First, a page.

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Discovering the causes of cancer and the means of prevention

Scientific Workshop on Use of Immune Marker Panels to Uncover the Role of Inflammation in Cancer

Chronic inflammation is thought to increase the risk of several cancers, and studies show that inflammation and altered immunity play a critical role in stages of the carcinogenic process. Emerging technologies have allowed scientists to measure many immune-related markers simultaneously in a high-throughput, multiplex format.

Allan Hildesheim

In June 2014, DCEG and the Epidemiology and Genomics Research Program (EGRP) in NCI's Division of Cancer Control and Population Sciences held a workshop titled “Using Immune Marker Panels to Uncover the Role of Inflammation in Cancer.” Participants discussed their work using new multiplex inflammation marker technologies and reported findings from association studies. Workshop topics included disease associations, biological interpretation of findings, assay performance, and statistical considerations.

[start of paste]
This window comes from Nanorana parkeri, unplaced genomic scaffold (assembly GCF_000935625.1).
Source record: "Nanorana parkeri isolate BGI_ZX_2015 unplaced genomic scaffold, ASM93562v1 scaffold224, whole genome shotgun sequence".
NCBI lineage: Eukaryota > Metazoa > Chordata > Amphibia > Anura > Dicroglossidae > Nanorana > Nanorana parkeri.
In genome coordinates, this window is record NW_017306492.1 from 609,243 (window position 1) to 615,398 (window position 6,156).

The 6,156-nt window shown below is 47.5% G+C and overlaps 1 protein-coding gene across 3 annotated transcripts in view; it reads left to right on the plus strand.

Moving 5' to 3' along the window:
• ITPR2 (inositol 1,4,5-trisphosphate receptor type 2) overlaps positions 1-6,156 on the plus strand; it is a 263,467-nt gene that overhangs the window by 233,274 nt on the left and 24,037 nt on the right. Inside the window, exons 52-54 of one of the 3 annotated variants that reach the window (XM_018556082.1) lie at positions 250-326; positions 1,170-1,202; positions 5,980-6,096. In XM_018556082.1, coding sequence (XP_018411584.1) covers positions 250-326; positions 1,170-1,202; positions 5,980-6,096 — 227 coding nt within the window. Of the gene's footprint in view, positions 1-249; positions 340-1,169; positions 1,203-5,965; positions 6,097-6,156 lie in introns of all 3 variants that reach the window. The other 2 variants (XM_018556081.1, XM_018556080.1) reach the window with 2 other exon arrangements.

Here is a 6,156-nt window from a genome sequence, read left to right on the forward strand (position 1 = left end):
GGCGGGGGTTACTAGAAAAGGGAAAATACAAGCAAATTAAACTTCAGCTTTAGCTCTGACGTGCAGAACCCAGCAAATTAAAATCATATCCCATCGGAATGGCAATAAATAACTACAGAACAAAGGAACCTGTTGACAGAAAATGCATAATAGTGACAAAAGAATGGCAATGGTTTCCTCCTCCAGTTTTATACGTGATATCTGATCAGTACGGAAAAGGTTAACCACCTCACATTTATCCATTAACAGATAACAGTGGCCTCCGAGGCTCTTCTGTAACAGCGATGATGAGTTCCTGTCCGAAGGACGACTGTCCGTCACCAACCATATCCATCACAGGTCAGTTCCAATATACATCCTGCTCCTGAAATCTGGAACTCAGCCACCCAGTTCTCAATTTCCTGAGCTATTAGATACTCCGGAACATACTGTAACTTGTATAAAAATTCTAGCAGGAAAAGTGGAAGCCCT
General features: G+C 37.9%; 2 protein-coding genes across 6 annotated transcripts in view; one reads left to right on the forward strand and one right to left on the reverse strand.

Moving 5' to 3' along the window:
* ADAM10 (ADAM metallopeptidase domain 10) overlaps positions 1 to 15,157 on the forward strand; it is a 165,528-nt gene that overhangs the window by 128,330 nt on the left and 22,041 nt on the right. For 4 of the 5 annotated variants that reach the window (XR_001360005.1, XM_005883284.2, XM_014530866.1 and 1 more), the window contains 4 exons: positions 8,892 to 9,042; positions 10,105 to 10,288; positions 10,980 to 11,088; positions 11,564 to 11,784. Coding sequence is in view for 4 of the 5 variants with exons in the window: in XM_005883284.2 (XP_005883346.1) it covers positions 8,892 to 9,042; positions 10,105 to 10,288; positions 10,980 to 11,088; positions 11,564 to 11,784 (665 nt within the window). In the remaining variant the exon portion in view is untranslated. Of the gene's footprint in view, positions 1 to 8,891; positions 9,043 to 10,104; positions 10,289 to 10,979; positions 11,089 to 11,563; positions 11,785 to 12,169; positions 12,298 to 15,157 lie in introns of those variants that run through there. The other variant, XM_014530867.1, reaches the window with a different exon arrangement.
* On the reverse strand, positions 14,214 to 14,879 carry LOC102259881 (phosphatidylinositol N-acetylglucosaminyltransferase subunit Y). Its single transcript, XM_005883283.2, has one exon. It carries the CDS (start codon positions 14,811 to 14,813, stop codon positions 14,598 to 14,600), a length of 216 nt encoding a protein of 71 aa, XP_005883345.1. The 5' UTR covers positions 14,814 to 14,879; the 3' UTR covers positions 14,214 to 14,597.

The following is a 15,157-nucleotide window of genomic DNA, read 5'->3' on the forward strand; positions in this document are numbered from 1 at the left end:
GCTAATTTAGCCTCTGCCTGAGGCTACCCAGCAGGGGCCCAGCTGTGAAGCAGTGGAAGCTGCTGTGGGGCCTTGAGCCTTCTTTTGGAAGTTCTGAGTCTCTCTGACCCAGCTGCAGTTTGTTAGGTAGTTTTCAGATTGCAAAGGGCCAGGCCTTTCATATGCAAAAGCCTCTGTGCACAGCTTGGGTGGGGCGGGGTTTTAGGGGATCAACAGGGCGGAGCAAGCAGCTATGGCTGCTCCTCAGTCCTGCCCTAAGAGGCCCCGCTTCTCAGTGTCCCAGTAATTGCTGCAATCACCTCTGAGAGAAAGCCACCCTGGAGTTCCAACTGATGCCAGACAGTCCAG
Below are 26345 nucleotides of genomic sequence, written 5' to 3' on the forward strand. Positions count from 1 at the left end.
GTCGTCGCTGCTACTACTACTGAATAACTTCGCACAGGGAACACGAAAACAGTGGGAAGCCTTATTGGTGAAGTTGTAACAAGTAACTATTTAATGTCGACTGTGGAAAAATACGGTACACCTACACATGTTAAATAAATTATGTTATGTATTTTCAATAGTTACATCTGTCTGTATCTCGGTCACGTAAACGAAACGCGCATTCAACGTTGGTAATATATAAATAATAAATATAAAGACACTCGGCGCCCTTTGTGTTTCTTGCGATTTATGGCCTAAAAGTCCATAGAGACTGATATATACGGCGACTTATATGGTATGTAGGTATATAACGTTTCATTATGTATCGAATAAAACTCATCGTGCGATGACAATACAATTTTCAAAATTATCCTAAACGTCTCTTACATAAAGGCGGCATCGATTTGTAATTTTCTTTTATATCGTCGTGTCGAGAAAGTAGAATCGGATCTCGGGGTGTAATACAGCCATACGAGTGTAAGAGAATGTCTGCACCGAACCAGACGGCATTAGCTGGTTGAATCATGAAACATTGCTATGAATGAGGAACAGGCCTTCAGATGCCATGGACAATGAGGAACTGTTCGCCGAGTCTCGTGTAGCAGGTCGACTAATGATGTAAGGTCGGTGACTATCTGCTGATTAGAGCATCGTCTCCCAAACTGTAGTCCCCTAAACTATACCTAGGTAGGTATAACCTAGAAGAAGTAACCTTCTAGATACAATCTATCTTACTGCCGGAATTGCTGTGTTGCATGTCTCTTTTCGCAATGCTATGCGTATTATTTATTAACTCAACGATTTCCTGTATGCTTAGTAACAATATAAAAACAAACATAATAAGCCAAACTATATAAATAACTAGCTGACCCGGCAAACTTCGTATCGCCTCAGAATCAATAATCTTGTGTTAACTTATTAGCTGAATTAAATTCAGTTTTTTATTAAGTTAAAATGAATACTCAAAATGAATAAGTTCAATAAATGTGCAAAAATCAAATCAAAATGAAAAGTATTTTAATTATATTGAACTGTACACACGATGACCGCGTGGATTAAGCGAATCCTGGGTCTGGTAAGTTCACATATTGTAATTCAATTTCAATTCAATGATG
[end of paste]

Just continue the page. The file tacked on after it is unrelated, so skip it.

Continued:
At the end of the workshop, participants defined areas of consensus, and identified and summarized knowledge gaps. More information, including the full workshop agenda, speakers, and topics, is available on the Immune Marker Panels Workshop website. A meeting summary will published in the peer-reviewed literature and posted to the workshop website when available.

Planning committee members from DCEG included Anil Chaturvedi, Ph.D., Allan Hildesheim, Ph.D., Chief of the Infections and Immunoepidemiology Branch, and Meredith Shiels, Ph.D.

Read more about DCEG research on immune markers and cancer.